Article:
Reviewed research

Authors Baillargeon J, Urban RJ, Ottenbacher KJ, Pierson KS, Goodwin JS.

Review Date June 2013

Citation JAMA Intern Med 2013: doi:10.1001/jamainternmed.2013.6895 (published online June 3)



Increases in testosterone prescribing without accompanying changes in proven medical indications or diagnosis of pathological androgen deficiency have been documented in Australia (Handelsman, MJA, 2010). Data from the USA have recently been published that support the Australian data and again raise questions about marketing and promotion of testosterone to men as a cure-all for a variety of ailments, particularly to ageing men with declining testosterone levels. This US paper was accompanied by an article (Braun, 2013) describing the conflict of interest issues around drug company sponsorship of ‘consensus panels’, continuing medical education and development of patient materials related to testosterone. A related commentary (Schwartz & Woloshin, 2013) discusses the so-called “Low T” disease awareness campaign and the techniques used to lead men to think their symptoms are due to low testosterone and can be treated with testosterone therapy.



To examine androgen prescribing patterns in the United States over 10 years (2001-2011).



Data from a large US commercial health insurance population was used to examine androgen prescribing patterns over 10 years. Prevalence of use was calculated as the number of men receiving a prescription for androgen replacement therapy (ART) in one year divided  by the number of men covered in that year. Incident users were men prescribed ART who had not received a prescription in the 12 months prior. Total days of ART in the 12 months following the first prescription for androgen comprised an incidence cohort from 2010. Total days represented all filled prescriptions and number of days covered by prescription.



During 2001-2011 a total of 10,739,815 men aged 40 years or older were included in the overall study population, with a minimum of 1,270,812 men in any year. From 2001 through 2011, androgen use among men 40 years or older increased more than 3-fold, from 0.8% in 2001 to 2.9% in 2011. In 2011 2.3% of men in their 40s and 3.8% of men in their 60s were taking ART with topical gel preparations used the most and also showing the greatest increase over time.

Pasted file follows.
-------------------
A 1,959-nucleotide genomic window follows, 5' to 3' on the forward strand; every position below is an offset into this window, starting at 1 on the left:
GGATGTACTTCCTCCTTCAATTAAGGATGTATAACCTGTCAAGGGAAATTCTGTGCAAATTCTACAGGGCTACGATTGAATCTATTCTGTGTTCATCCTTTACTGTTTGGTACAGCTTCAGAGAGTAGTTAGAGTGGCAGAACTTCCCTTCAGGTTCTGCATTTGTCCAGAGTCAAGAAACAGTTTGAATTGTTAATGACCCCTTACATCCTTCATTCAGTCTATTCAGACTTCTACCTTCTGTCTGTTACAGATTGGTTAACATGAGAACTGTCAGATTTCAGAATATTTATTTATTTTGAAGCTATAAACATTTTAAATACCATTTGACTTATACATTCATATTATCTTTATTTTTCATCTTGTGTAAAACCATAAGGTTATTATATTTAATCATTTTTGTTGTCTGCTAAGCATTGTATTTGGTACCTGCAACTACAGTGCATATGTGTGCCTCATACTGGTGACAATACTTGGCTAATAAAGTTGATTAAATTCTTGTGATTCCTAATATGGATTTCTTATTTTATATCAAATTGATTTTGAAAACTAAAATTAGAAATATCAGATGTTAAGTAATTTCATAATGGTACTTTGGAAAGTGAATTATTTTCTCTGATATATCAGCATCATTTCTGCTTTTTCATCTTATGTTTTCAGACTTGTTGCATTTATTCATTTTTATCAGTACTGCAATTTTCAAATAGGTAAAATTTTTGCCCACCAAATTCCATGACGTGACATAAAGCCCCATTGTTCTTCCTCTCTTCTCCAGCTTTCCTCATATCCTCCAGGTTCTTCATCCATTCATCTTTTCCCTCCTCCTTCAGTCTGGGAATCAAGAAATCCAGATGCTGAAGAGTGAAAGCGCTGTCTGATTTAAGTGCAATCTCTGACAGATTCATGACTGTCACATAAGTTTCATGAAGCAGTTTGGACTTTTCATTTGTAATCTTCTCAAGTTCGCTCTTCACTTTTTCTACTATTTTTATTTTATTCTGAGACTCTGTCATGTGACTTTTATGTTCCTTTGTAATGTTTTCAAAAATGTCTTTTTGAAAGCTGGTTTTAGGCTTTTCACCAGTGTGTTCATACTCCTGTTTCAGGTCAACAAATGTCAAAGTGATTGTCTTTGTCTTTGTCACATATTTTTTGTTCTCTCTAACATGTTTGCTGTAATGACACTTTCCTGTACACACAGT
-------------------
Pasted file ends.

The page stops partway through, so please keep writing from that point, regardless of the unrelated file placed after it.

Among all new androgen users (2001-2011), only 35.9% had testosterone level measured in the previous 12 months. Common diagnoses in the year prior to ART initiation were hypogonadism (50.6%), fatigue (34.5%), erectile dysfunction (31.9%), psychosexual dysfunction (11.8%).



The authors concluded that the finding that most men did not have clear evidence of an indication for ART suggests that the clinical reasons for initiating therapy are complex and more research is needed to determine the extent to which men with normal testosterone levels and ambiguous symptoms seek and are prescribed ART.


Points to Note
  1. The study again highlights the increasing trend in testosterone prescribing without an accompanying trend in better diagnosis of clinical androgen deficiency.
  2. The use of testosterone in men without a clear clinical indication is a concern given the possible cardiovascular and other side-effects of testosterone treatment.
  3. The study group included members of an employment health insurance organisation 40 years of age or older and may not be representative of the general population.
  4. The study found 36% of men had testosterone levels measured but the results of the tests were not known.
  5. The commentaries accompanying this paper highlight i) the potential conflict of interest issues arising from drug companies who manufacture testosterone products supporting consensus committees and medical education; and ii) the marketing strategies used to make ‘Low T’ a medical condition in need of treatment.


Website: http://archinte.jamanetwork.com/article.aspx?articleid=1691925

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